New Paradigm News

Chained naked to a fence, woman protests against sexism in Brazil

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© 2014, Prof. Muse Tegegne. All rights reserved.

Chatham House Proposal, May lead to the Breaking away of Eritrea ?

ChathamHouse10

Original title  “Eritrea and Ethiopia: Beyond the Impasse”

Briefing
Jason Mosley, April 2014

Summary:

  • Opportunities exist for external efforts to foster improved relations between Eritrea and Ethiopia. This will involve questioning some of the underlying assumptions about their conflict and current regional dynamics. A fresh approach should involve engagement with each country individually, rather than immediate attempts to promote dialogue between them.
  • The initial focus should be on promoting the conditions in each country for an eventual confident re-engagement with the other. It is important to avoid a narrow focus on the specifics of the border conflict, and post-conflict boundary demarcation, which has hitherto dominated external engagement.
  • Economic incentives are central to enabling improved relations between the two states. However, the prospective economic benefits of re-opening the border will not be the initial catalyst for improved ties given that economic considerations were insufficient to prevent the war.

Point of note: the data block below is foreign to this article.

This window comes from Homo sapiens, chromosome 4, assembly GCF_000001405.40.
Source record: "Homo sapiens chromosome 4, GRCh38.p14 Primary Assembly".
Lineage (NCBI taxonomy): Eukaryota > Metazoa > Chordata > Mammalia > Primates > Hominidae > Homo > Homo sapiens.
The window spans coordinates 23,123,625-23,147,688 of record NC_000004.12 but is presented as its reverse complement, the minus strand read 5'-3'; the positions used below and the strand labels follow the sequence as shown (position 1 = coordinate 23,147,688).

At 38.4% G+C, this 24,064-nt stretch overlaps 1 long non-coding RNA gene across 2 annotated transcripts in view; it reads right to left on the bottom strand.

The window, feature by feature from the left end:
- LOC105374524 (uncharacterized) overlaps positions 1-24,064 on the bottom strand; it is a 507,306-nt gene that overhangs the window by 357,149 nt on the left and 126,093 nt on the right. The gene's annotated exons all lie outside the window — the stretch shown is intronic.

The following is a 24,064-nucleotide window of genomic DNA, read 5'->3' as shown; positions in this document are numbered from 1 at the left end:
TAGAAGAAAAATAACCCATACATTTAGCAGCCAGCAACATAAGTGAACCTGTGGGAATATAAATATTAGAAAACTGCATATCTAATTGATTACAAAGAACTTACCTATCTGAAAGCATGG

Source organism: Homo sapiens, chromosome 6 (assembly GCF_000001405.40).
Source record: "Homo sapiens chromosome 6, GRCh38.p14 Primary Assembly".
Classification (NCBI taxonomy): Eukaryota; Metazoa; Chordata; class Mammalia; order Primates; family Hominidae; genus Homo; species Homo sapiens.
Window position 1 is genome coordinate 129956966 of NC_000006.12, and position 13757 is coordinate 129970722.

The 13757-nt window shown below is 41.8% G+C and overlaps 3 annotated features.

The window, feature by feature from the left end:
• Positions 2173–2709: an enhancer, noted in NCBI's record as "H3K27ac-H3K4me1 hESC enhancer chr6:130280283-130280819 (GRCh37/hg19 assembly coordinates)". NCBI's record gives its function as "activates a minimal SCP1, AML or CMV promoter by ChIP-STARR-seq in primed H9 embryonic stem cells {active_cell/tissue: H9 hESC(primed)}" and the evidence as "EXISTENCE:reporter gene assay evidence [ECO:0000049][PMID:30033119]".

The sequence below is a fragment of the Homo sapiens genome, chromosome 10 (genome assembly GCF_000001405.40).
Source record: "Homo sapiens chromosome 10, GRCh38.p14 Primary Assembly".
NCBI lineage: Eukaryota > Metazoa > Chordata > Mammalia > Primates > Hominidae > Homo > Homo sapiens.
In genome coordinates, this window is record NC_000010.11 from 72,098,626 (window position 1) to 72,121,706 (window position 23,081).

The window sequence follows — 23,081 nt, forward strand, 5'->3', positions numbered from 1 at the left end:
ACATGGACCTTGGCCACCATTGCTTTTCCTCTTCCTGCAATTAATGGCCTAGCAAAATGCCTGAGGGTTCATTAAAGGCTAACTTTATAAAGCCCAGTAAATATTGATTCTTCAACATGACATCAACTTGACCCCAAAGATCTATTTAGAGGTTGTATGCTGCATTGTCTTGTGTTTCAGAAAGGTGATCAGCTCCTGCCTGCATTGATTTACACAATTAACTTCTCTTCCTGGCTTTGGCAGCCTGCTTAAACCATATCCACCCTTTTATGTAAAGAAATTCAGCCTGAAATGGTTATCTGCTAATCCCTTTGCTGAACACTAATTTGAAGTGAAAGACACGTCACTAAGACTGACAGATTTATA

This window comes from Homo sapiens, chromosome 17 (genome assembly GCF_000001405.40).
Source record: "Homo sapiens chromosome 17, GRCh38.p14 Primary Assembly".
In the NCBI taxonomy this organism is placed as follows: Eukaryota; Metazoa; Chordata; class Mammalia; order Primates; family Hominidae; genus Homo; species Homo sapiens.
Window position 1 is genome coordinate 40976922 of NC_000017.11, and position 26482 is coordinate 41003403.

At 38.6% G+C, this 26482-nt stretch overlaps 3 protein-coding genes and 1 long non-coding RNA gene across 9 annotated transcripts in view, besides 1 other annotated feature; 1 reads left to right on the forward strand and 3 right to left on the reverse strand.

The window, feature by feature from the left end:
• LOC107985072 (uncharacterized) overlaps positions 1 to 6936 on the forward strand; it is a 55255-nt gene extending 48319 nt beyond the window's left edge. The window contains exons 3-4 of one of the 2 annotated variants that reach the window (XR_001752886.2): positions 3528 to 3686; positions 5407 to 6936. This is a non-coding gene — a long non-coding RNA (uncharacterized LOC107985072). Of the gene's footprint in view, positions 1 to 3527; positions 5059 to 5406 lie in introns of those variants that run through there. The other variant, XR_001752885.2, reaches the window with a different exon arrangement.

• International engagement on areas of mutual interest, especially on trade and investment, could go some way to fostering a sense in Eritrea of stable economic sovereignty in the face of Ethiopia’s economic and demographic predominance.
  • Waiting for a change of leadership before making significant efforts to engage is untenable. There is no guarantee that subsequent leaders would adopt a significantly different foreign policy.

 

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© 2014, Prof. Muse Tegegne. All rights reserved.

land Grabbing & human rights abusers in Ethiopia is funded by Britain

The UK government is providing financial aid to human rights abusers in Ethiopia through funding training paramilitaries, who perpetrate summary killings, rape and torture in the impoverished African country, local media reported.

spooner_1504_main-420x01Through its foreign aid budget, the UK government provides financial support to an Ethiopian government security force known as the “special police” as part of its “peace and development programme”, which would cost up to £15 million in five years, The Guardian reported. The Department for International Development warned in a leaked document of the “reputational risks” of working with organizations that are “frequently cited in human rights violation allegations”, according to the report. The Ethiopian government’s counter-insurgency campaign in Ogaden, a troubled region largely populated by ethnic Somalis is being enforced by the 14,000-strong special police. This is while police forces are repeatedly accused by Human Rights Watch of serious human rights abuses. Claire Beston, the Amnesty International’s Ethiopia researcher, said it was highly concerning that Britain was planning to work with the paramilitary force.

© 2014, Prof. Muse Tegegne. All rights reserved.